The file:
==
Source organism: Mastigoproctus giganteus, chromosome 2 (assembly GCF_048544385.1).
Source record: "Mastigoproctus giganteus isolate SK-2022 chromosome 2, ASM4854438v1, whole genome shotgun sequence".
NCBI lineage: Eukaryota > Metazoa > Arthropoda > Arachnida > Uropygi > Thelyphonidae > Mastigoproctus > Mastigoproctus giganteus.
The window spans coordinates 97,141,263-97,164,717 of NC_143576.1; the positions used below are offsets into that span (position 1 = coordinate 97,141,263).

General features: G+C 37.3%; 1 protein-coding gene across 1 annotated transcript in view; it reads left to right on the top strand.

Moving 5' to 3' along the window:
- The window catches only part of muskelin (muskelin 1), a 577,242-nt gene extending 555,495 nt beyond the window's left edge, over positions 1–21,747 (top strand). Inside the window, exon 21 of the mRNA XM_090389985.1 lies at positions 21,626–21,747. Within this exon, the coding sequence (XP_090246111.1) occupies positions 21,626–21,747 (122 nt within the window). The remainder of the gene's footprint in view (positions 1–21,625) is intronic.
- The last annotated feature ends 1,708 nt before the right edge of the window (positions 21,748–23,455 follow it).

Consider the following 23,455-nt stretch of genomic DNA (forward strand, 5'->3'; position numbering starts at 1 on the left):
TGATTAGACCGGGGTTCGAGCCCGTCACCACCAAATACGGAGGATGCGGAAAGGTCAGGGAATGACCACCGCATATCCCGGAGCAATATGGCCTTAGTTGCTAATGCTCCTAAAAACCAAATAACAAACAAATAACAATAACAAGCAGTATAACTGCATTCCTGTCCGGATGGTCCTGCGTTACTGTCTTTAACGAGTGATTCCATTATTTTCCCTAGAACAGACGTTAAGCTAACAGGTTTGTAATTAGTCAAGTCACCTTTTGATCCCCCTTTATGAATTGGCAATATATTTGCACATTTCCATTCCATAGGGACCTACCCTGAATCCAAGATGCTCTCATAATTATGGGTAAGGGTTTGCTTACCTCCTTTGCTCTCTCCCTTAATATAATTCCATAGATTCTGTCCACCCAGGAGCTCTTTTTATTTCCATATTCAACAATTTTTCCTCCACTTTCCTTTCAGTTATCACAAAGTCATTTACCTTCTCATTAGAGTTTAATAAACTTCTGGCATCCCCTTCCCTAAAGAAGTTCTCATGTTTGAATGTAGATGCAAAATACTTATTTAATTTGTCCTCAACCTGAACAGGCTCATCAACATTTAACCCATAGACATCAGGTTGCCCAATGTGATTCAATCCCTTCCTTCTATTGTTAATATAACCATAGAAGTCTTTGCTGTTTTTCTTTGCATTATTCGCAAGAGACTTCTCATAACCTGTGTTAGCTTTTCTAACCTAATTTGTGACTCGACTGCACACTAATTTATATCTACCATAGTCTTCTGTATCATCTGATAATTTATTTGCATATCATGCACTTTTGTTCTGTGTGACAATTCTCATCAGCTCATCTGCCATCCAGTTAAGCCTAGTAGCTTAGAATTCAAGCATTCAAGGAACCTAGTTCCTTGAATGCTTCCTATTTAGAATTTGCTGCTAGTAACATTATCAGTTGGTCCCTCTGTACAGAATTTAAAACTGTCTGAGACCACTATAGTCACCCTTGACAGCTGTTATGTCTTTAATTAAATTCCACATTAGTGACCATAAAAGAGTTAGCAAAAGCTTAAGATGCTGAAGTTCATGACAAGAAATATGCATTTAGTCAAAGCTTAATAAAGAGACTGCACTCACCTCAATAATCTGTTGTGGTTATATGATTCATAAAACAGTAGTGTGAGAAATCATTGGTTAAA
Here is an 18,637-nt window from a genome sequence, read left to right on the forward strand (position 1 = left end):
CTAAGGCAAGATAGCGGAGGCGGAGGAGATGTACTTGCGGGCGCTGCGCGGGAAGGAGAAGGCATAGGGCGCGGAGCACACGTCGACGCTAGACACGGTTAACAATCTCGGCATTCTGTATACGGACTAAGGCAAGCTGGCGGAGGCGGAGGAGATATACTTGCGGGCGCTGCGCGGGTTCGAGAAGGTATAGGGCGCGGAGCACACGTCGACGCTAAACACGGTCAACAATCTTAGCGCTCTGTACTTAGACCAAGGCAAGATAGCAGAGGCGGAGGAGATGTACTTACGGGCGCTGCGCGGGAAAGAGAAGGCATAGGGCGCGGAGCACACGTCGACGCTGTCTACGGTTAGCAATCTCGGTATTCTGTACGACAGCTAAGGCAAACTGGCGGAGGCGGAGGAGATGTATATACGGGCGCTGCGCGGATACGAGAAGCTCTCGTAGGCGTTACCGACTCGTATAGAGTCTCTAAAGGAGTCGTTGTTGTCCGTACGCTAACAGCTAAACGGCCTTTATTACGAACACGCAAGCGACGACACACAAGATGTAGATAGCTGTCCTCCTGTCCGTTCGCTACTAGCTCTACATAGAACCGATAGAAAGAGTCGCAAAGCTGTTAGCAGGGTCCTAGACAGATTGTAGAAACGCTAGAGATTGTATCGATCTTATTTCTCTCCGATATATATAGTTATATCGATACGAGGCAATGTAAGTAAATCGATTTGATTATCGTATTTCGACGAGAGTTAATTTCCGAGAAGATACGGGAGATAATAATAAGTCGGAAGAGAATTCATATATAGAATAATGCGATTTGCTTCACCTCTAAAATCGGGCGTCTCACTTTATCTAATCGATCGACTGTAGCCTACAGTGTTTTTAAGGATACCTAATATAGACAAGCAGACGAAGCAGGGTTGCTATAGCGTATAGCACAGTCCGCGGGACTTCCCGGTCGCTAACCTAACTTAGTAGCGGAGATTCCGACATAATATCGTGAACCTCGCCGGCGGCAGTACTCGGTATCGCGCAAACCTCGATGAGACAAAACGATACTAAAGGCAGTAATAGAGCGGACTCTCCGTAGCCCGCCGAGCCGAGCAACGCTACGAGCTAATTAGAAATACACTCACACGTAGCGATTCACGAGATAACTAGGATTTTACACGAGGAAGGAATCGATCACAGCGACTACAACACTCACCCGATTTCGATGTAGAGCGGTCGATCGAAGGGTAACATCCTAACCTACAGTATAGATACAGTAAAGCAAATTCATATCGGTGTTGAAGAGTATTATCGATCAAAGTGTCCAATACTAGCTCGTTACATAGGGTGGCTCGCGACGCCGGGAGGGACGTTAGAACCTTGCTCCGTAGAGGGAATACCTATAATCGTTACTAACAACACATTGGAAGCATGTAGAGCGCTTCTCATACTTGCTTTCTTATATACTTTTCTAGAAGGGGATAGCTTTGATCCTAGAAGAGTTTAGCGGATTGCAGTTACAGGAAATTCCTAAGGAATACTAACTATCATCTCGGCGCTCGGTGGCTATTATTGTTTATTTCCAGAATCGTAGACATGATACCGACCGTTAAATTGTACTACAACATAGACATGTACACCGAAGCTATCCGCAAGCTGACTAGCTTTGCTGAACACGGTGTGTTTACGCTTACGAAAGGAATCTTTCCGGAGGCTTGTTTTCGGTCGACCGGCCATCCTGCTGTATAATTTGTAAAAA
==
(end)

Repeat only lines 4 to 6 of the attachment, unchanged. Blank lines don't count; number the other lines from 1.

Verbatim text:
The window spans coordinates 97,141,263-97,164,717 of NC_143576.1; the positions used below are offsets into that span (position 1 = coordinate 97,141,263).

General features: G+C 37.3%; 1 protein-coding gene across 1 annotated transcript in view; it reads left to right on the top strand.

Moving 5' to 3' along the window: